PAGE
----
Dosing schedule – number of doses per day seems to range from 1 to 2 doses per day. Increasing the dose can also vary from one increase per week to every two or three weeks. Some providers say you should only dose in the mornings as there seems to be an increased likelihood of having a reaction to an evening dose (rising cortisol levels, etc.). The schedule may also be modified due to the patient’s progress.
Rest period: in addition to the 2 hour rest period, some providers say you should not exercise for 1 hour before your dose. Some providers have reduced the required rest period from 2 hours to 1 hour.
OIT is available for most of the top allergens (milk, eggs, fish, crustacean shellfish, tree nuts, peanuts, wheat and soybean), but depends on your provider.
Multi-allergen vs. one allergen OIT: You can do OIT for multiple allergens at once. Some providers recommend it, others don’t. I preferred not doing multi-allergen OIT because I didn’t like not knowing which allergen the body was reacting to.
Zyrtec vs no Zyrtec: some providers require that Zyrtec or some anti-histamine is used prior to dosing. Others say it is optional. Some doctors require it for updosing and some doctors ask that you don’t use it on updose days. Pretty confusing. After some inquiry, I understood that the anti-histamine was mainly for the patient’s comfort and to avoid experiencing mild reactions. It wouldn’t prevent the chances of you having anaphylaxis if you took it nor would it make you physically any less desensitized to the allergen in the long run. One provider also explained that routine Zyrtec is highly recommended for the pre-teen ages 7-12 because they can generally be more anxious about OIT and having minor reactions can cause them to develop more anxiety over the allergen.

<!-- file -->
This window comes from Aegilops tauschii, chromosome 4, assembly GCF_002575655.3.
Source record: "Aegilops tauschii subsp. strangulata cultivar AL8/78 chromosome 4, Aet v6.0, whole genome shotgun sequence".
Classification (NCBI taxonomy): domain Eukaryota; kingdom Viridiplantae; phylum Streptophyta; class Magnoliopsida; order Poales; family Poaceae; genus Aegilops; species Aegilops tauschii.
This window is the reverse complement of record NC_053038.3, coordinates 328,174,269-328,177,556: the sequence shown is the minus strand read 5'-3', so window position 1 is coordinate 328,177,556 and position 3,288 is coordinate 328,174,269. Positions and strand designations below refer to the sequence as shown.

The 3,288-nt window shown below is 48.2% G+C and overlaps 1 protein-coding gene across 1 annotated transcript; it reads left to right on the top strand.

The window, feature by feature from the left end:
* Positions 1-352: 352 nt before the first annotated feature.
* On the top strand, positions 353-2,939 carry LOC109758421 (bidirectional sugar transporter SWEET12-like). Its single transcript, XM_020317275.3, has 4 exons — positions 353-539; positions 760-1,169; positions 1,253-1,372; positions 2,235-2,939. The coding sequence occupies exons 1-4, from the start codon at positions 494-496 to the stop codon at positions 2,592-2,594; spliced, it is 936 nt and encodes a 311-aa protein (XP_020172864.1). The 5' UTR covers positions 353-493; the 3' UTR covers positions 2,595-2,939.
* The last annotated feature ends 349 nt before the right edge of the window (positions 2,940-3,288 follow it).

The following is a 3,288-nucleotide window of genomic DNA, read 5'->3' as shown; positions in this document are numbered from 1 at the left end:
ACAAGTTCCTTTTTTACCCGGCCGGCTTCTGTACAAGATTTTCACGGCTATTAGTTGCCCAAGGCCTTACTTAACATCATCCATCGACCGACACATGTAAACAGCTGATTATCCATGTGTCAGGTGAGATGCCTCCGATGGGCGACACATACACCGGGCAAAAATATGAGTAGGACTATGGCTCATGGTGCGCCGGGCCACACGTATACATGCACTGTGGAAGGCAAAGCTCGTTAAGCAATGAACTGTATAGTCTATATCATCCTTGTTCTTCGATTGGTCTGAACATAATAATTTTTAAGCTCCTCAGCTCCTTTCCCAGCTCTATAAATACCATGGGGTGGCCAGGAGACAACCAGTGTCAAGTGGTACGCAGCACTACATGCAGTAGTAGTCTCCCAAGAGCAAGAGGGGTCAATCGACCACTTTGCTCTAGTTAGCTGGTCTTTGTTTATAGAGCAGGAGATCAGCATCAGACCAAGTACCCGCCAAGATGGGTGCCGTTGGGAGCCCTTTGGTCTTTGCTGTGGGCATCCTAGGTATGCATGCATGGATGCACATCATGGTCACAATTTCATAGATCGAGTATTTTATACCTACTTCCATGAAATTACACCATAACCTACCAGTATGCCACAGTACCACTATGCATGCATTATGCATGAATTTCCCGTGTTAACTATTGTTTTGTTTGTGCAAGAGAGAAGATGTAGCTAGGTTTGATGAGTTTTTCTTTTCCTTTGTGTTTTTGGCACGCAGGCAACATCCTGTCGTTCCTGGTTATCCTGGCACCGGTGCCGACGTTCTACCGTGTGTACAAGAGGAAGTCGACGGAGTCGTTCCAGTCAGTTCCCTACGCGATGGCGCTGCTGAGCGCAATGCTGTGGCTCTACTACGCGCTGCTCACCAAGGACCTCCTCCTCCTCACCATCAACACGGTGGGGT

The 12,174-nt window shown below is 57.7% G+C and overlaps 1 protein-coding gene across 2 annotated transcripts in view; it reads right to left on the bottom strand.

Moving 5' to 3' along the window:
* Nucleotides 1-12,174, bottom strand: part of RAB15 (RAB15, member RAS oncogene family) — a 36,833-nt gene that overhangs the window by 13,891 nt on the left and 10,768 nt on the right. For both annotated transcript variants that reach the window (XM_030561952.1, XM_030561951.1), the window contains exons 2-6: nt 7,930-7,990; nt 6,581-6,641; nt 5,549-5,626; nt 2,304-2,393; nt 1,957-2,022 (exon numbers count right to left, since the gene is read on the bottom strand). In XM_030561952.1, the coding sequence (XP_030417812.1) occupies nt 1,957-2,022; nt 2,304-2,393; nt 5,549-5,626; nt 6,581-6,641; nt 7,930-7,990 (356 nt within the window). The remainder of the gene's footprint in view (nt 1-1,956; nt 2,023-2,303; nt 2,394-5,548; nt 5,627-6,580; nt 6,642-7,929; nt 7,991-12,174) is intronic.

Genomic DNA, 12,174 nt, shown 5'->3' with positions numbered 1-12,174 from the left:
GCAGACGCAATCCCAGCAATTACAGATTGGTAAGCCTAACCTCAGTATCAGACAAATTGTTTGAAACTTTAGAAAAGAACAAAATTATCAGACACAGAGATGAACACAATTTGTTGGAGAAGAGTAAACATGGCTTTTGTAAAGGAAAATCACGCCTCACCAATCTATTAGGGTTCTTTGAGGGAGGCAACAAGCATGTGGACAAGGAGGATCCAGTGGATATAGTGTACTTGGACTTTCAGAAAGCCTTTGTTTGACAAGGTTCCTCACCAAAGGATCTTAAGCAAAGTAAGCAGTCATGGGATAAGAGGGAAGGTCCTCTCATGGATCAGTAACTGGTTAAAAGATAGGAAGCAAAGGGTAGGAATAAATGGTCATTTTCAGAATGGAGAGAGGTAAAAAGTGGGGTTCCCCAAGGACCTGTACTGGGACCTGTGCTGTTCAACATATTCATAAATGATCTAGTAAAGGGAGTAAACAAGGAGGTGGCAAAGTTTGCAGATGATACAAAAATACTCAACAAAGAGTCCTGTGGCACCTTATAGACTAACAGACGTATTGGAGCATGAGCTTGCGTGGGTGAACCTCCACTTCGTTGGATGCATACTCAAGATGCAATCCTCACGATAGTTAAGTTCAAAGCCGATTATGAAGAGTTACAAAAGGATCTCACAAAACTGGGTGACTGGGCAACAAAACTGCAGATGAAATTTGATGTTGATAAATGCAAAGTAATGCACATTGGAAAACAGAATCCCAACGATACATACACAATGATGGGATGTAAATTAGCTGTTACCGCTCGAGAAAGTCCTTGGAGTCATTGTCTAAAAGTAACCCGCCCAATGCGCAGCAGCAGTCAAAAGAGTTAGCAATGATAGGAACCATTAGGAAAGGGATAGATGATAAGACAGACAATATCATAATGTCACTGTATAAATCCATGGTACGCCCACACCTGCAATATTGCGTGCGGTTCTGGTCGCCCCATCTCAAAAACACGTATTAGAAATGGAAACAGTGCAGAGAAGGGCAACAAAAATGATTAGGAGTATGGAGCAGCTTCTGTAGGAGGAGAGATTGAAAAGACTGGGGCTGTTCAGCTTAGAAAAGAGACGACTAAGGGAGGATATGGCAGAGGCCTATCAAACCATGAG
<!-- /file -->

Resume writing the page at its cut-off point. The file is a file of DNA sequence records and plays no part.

Other medications during OIT: Antacids, asthma medications are the most popular other drugs that you may find are needed during the course of OIT. Apparently, it’s important to keep asthma under control during OIT as uncontrolled asthma increases the likelihood of anaphylactic reactions. Even asthma that is exercise-induced or environmental allergy-induced may be very subtle (and never a problem for you or your child previously) is a red flag for OIT providers. If there are some warning symptoms such as needing albuterol or corticosteroids during colds or having persistent coughs, etc. during allergy season, OIT providers will likely put you on an asthma medication such as Qvar, Flovent, or Singulair. We had a bad reaction to Qvar and ended up treating through TCM with some success.